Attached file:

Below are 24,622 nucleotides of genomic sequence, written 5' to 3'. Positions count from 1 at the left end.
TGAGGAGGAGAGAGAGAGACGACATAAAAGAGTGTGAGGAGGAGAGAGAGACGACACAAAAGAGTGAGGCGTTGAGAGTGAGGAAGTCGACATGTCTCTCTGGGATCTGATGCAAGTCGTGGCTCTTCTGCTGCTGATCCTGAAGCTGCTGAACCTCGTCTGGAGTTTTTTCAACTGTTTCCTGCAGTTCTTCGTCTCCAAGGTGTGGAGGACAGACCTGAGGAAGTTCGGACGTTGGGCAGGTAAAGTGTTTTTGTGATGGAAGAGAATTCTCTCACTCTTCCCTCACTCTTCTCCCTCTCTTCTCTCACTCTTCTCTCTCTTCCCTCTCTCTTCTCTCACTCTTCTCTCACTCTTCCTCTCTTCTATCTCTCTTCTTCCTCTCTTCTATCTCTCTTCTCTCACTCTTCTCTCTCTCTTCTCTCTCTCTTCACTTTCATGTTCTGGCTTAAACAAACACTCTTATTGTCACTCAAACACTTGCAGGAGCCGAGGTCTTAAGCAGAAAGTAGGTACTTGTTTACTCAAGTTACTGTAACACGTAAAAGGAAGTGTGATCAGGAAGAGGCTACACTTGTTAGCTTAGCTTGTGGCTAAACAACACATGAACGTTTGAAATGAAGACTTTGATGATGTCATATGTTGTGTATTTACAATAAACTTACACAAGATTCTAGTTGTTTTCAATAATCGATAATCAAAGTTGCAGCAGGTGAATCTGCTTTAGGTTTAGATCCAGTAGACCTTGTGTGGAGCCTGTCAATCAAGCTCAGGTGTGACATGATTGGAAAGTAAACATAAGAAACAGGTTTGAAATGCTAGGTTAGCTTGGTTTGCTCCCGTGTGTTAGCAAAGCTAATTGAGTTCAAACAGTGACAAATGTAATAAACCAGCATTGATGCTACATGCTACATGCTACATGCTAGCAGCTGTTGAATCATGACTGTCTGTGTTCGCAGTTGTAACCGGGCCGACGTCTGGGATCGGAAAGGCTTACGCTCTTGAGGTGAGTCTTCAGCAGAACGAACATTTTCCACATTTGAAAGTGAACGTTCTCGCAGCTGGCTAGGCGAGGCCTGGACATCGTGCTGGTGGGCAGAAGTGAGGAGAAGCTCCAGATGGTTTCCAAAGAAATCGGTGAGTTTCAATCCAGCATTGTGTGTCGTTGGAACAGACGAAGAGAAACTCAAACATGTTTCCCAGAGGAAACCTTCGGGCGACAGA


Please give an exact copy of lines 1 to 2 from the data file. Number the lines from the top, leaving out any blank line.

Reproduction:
Below are 24,622 nucleotides of genomic sequence, written 5' to 3'. Positions count from 1 at the left end.
TGAGGAGGAGAGAGAGAGACGACATAAAAGAGTGTGAGGAGGAGAGAGAGACGACACAAAAGAGTGAGGCGTTGAGAGTGAGGAAGTCGACATGTCTCTCTGGGATCTGATGCAAGTCGTGGCTCTTCTGCTGCTGATCCTGAAGCTGCTGAACCTCGTCTGGAGTTTTTTCAACTGTTTCCTGCAGTTCTTCGTCTCCAAGGTGTGGAGGACAGACCTGAGGAAGTTCGGACGTTGGGCAGGTAAAGTGTTTTTGTGATGGAAGAGAATTCTCTCACTCTTCCCTCACTCTTCTCCCTCTCTTCTCTCACTCTTCTCTCTCTTCCCTCTCTCTTCTCTCACTCTTCTCTCACTCTTCCTCTCTTCTATCTCTCTTCTTCCTCTCTTCTATCTCTCTTCTCTCACTCTTCTCTCTCTCTTCTCTCTCTCTTCACTTTCATGTTCTGGCTTAAACAAACACTCTTATTGTCACTCAAACACTTGCAGGAGCCGAGGTCTTAAGCAGAAAGTAGGTACTTGTTTACTCAAGTTACTGTAACACGTAAAAGGAAGTGTGATCAGGAAGAGGCTACACTTGTTAGCTTAGCTTGTGGCTAAACAACACATGAACGTTTGAAATGAAGACTTTGATGATGTCATATGTTGTGTATTTACAATAAACTTACACAAGATTCTAGTTGTTTTCAATAATCGATAATCAAAGTTGCAGCAGGTGAATCTGCTTTAGGTTTAGATCCAGTAGACCTTGTGTGGAGCCTGTCAATCAAGCTCAGGTGTGACATGATTGGAAAGTAAACATAAGAAACAGGTTTGAAATGCTAGGTTAGCTTGGTTTGCTCCCGTGTGTTAGCAAAGCTAATTGAGTTCAAACAGTGACAAATGTAATAAACCAGCATTGATGCTACATGCTACATGCTACATGCTAGCAGCTGTTGAATCATGACTGTCTGTGTTCGCAGTTGTAACCGGGCCGACGTCTGGGATCGGAAAGGCTTACGCTCTTGAGGTGAGTCTTCAGCAGAACGAACATTTTCCACATTTGAAAGTGAACGTTCTCGCAGCTGGCTAGGCGAGGCCTGGACATCGTGCTGGTGGGCAGAAGTGAGGAGAAGCTCCAGATGGTTTCCAAAGAAATCGGTGAGTTTCAATCCAGCATTGTGTGTCGTTGGAACAGACGAAGAGAAACTCAAACATGTTTCCCAGAGGAAACCTTCGGGCGACAGA